The bigger the love of money, the bigger the losses. More than half of retail investors surveyed who scored high on the State Street Center for Applied Research's "love of money" scale actually have worse financial outcomes. The inverse is also true with investors that have a low love of money score making better investment decisions resulting in better financial outcomes.

The State Street Center for Applied Research surveyed 3,600 consumers across 20 countries and found that money lovers' emotional attachment to money exacerbates their behavioral biases leading to worse financial decisions and likely worse financial outcomes.

According to the survey, so-called money-lovers are less likely to contribute 6% or more to a defined contribution retirement plan and more likely to agree that saving is "something they can do later in life." They also tend to suffer from greater levels of "short-termism." For example, they would rather take the $1000 now versus wait five years for $1,900, which would equate to more money in their pocket.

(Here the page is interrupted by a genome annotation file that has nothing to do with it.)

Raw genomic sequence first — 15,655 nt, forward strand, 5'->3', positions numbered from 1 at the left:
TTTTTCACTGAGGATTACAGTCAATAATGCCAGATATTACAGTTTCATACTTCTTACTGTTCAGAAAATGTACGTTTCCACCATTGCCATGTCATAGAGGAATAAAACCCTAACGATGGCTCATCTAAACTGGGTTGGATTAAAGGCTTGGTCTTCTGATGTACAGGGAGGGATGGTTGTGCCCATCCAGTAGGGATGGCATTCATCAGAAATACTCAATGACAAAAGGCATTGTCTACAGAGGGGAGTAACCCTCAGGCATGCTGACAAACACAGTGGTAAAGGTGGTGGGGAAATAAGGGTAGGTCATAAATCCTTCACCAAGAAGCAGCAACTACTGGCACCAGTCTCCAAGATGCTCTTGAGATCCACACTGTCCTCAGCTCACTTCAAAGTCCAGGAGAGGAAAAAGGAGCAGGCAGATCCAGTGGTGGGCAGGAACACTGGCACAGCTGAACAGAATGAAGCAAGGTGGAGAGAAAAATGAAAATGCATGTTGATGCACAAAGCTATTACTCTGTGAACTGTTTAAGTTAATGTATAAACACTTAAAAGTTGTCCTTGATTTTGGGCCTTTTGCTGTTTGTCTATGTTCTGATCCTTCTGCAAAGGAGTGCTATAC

Money-lovers are more prone to fear-based motives and greed-based motives for buying and selling. They are also more prone to hyperactive behavior, for instance they their check mobile device approximately twice as many times as those further down on the money-loving scale.

That said, the love of money decreases significantly with age with Gen Y scoring 67%, Gen X scoring 62%, Baby Boomers scoring 48% and Traditionalists scoring 35% on the scale.

"It's not because they have more money, it's because as individuals age they become much more aware that there are more important things in life than money," said Suzanne Duncan, global head of research of research at the State Street Center for Applied Research.

Interestingly, wealth level doesn't highly affect love of money scores. This is because it's not about how much money you have -- it's about your emotional connection to money itself.

In order to make better financial decisions, people need to focus on a goal such as college or retirement, as opposed to the money itself, according to Duncan.

"By focusing on a future goal it enables people to overcome their behavioral biases like greed and short-termism in order to make better financial decisions," said Duncan.